“Some kids don’t value education,” said Walton. “I don’t care how much money you throw, there will be dropouts. Some won’t listen.”
Phillips takes the opposite view. He said 380 students dropping out last year is unacceptable, suggesting it shows a lack of creativity by teachers. “Creative programs … keep kids in school.”
Both Phillips and Lyerly pointed to the ultimate cost to the community when those who drop out of school end up in the courts and jail system.
While all the Democratic candidates say they are willing to raise taxes to support education and build schools, Walton and Coltrain aren’t willing to sign a blank check.
Coltrain said the schools need to offer the highest quality of education, but he also calls for accountability and efficiency. “If the efficiency and accountability is there, I would entertain increasing funding,” he said. Coltrain said he would favor a bond referendum to fund a new central administrative office.
Coltrain is also a strong supporter of workforce development efforts ó getting students prepared for jobs.
Walton said he will support more money for schools if they can justify it. “Throwing money at things isn’t the answer,” he said. He supports building a new central office but doesn’t think it ought to be in downtown Salisbury. He cited parking problems as a major reason to build elsewhere.
Lyerly and Julian praise Dr. Judy Grissom, superintendent of the Rowan-Salisbury Schools.
Julian’s wife, Patricia, has taught in the school system for more than 30 years. He contends that for every $1 the community invests in education, the return will be $10. At the Catawba forum, Julian promised that if elected, he will ask a question at every commissioners meeting: “Are we supporting education in the county?”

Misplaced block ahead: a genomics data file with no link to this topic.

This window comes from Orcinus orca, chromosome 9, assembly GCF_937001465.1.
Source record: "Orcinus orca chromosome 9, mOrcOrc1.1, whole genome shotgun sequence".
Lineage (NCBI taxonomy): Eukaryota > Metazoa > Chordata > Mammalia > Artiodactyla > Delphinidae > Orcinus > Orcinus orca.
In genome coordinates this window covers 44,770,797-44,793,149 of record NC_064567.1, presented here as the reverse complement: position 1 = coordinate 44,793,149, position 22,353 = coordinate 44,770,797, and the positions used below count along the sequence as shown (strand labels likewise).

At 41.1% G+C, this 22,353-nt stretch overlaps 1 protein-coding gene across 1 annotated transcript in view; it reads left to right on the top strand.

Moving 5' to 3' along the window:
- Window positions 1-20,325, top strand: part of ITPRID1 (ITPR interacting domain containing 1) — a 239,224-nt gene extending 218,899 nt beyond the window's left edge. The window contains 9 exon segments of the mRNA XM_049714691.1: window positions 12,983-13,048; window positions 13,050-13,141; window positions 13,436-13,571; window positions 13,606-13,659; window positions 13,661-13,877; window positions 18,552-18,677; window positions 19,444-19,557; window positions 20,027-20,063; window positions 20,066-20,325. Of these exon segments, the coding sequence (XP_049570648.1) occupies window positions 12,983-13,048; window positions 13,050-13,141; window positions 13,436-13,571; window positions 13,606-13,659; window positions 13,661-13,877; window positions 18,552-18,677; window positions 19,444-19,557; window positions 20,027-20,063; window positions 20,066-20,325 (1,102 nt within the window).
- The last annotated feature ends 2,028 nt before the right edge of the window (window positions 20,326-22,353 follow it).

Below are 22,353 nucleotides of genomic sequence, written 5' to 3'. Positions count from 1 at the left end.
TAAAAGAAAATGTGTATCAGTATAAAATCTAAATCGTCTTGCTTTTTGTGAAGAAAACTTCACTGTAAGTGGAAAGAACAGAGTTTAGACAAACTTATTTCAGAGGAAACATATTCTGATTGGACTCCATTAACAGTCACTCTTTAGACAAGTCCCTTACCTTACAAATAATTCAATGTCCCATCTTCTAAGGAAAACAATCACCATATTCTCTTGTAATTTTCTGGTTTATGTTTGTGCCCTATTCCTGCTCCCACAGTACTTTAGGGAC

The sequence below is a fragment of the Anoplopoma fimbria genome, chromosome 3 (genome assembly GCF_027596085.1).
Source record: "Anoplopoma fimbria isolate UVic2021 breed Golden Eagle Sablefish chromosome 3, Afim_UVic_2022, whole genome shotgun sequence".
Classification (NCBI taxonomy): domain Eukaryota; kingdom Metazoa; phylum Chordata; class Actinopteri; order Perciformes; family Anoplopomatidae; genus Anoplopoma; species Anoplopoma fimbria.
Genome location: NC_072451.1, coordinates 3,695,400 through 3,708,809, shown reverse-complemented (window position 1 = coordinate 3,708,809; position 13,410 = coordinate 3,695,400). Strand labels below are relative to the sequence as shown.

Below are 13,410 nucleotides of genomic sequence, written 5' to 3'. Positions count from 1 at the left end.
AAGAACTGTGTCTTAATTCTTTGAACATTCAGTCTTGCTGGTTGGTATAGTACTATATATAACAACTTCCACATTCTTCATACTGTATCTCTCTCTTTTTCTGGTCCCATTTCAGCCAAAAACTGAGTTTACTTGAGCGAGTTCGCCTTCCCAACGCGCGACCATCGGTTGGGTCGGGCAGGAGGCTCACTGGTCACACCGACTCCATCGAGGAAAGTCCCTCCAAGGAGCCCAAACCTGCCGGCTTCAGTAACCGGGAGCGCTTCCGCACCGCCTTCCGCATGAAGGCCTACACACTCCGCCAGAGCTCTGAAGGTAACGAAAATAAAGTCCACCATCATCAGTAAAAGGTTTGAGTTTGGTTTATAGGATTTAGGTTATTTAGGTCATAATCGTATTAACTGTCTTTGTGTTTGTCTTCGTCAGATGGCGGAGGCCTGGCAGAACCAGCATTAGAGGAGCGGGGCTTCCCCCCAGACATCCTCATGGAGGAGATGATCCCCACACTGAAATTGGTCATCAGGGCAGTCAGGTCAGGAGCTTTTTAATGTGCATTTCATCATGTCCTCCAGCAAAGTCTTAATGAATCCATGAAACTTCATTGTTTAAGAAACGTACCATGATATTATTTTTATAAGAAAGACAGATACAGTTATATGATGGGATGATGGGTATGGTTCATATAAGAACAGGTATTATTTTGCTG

All of the Democratic candidates said they would be willing to let voters decide on whether to add a one-quarter cent local option sales tax, which could net an additional $2.6 million annually or a four-tenths of a percent land transfer tax, which could net around $2 million annually. The General Assembly approved legislation last year to allow counties to add the revenue sources by approval of the voters.
Walton said he would favor the sales tax because it affects more people. Julian said people probably wouldn’t approve an additional tax, but he’s willing to give them the chance to vote.
While most of the candidates draw on their Rowan County roots and ties to the communities, Phillips is asking voters to trust his judgment and experience, shaped and molded by his years in the Marines.
During the Catawba forum, Phillips said there’s no manual in the Marines that tells you how to deal with every situation. Instead, “You get it done,” he said.
A New Jersey native who grew up in Charleston, S.C., Phillips heard a lot about Rowan County and Salisbury from a college roommate. After a few visits, he decided Rowan is where he wants to work and live. And he wants to take his commitment to serve his country another step by serving his adopted county.
Phillips cites his leadership skills and a fresh perspective. “I’m not ingrained with the problems. I have a fresh perspective,” Phillips said. “That’s not a bad thing.”
Lyerly, who could become the youngest Democratic woman elected, focuses on the future. A Rowan native, she sees her potential role as building bridges among the communities and the municipalities. “This is a good county, a good community. It could be a whole lot better,” she said. “We don’t have to settle for average.”
She maintains the county can do better in many areas by finding more creative ways to spend tax dollars.
The Democratic primary is May 6. Voters will select two nominees for the November ballot.